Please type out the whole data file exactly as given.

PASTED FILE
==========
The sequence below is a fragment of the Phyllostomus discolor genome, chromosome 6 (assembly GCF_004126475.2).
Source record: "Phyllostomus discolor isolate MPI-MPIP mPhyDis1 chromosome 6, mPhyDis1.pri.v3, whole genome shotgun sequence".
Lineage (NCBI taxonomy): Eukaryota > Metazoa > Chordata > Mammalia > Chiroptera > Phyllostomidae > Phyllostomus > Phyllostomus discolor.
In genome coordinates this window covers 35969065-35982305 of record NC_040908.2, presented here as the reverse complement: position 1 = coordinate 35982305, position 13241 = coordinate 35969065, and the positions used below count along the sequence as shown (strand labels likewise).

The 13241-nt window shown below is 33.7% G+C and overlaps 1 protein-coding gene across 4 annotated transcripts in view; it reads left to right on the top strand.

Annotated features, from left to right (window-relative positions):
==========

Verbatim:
The sequence below is a fragment of the Phyllostomus discolor genome, chromosome 6 (assembly GCF_004126475.2).
Source record: "Phyllostomus discolor isolate MPI-MPIP mPhyDis1 chromosome 6, mPhyDis1.pri.v3, whole genome shotgun sequence".
Lineage (NCBI taxonomy): Eukaryota > Metazoa > Chordata > Mammalia > Chiroptera > Phyllostomidae > Phyllostomus > Phyllostomus discolor.
In genome coordinates this window covers 35969065-35982305 of record NC_040908.2, presented here as the reverse complement: position 1 = coordinate 35982305, position 13241 = coordinate 35969065, and the positions used below count along the sequence as shown (strand labels likewise).

The 13241-nt window shown below is 33.7% G+C and overlaps 1 protein-coding gene across 4 annotated transcripts in view; it reads left to right on the top strand.

Annotated features, from left to right (window-relative positions):